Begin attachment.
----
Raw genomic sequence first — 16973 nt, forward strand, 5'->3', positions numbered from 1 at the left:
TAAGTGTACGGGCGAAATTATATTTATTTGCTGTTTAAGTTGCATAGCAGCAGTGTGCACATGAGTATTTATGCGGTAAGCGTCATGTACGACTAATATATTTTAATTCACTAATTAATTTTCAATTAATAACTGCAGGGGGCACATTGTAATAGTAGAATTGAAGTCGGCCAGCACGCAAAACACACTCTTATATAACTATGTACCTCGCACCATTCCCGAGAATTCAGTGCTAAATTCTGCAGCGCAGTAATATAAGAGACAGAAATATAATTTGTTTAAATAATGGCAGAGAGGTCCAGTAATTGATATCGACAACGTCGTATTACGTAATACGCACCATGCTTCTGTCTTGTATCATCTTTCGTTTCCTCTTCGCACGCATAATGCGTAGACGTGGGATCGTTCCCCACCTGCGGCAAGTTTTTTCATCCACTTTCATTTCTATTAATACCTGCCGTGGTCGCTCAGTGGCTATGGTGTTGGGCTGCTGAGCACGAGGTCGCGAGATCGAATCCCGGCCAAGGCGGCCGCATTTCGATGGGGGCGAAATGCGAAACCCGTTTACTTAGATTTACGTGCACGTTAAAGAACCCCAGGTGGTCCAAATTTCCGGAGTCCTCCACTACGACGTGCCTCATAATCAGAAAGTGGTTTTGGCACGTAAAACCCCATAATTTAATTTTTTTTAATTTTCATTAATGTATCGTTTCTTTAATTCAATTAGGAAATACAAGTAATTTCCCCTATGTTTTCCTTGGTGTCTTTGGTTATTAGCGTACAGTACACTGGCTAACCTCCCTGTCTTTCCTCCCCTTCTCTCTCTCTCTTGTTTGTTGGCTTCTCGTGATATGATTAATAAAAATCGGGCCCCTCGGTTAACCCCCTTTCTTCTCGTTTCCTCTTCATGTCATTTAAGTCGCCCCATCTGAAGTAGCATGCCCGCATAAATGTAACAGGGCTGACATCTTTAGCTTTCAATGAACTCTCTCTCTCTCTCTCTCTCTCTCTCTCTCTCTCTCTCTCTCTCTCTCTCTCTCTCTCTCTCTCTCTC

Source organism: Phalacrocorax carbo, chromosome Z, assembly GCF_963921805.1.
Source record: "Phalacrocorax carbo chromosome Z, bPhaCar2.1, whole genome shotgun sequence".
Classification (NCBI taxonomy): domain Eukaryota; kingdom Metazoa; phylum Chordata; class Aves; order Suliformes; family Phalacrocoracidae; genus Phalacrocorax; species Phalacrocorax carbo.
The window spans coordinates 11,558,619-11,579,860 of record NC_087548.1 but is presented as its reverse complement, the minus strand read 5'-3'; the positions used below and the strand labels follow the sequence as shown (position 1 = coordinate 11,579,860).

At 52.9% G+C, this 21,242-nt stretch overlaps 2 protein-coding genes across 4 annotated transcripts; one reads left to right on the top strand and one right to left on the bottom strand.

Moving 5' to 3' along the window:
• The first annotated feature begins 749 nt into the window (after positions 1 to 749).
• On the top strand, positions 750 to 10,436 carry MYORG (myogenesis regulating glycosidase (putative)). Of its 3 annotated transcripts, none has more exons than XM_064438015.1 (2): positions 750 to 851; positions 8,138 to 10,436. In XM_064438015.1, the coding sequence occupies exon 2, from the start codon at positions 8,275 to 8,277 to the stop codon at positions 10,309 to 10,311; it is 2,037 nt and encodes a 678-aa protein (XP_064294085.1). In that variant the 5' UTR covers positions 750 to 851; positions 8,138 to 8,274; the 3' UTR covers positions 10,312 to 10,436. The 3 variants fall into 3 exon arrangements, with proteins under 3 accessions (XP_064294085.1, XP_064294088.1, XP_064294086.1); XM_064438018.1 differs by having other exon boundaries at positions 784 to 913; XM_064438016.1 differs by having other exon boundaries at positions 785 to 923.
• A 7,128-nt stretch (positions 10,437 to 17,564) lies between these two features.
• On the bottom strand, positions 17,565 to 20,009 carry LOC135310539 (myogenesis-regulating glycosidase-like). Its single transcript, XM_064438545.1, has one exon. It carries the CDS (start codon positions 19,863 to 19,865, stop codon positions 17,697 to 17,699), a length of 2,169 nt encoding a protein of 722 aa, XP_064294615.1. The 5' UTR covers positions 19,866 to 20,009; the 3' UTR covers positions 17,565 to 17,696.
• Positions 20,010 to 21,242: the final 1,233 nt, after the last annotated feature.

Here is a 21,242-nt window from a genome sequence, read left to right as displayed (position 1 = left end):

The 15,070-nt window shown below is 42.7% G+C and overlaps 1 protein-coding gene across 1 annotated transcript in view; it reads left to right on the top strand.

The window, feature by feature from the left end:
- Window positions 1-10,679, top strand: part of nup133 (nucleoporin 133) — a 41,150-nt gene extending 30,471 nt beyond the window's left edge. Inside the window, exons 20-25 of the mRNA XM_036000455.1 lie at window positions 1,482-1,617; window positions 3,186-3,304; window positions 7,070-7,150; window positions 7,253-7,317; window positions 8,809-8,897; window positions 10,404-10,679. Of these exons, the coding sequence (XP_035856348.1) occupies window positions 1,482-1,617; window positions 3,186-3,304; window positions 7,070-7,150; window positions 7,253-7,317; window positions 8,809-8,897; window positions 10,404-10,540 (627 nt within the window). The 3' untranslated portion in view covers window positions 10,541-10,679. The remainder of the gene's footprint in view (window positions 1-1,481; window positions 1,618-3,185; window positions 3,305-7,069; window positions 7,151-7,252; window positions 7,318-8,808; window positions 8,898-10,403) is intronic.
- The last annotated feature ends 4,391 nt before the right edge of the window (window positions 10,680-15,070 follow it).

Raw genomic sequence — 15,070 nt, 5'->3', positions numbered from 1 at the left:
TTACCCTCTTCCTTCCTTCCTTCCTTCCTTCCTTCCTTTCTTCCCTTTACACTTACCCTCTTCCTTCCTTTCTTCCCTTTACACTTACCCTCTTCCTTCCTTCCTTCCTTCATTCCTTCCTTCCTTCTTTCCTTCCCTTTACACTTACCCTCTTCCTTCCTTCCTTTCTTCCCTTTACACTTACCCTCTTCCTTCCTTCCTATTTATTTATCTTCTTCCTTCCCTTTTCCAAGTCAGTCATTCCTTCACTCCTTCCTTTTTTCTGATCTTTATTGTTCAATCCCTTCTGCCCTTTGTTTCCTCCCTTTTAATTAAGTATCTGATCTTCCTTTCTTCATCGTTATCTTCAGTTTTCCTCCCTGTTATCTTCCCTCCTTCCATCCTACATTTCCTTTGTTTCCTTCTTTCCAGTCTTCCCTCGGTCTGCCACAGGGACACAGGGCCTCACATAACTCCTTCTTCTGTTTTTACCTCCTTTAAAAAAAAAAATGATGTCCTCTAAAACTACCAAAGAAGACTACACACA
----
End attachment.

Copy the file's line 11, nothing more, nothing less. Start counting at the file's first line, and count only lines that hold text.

• A 7,128-nt stretch (positions 10,437 to 17,564) lies between these two features.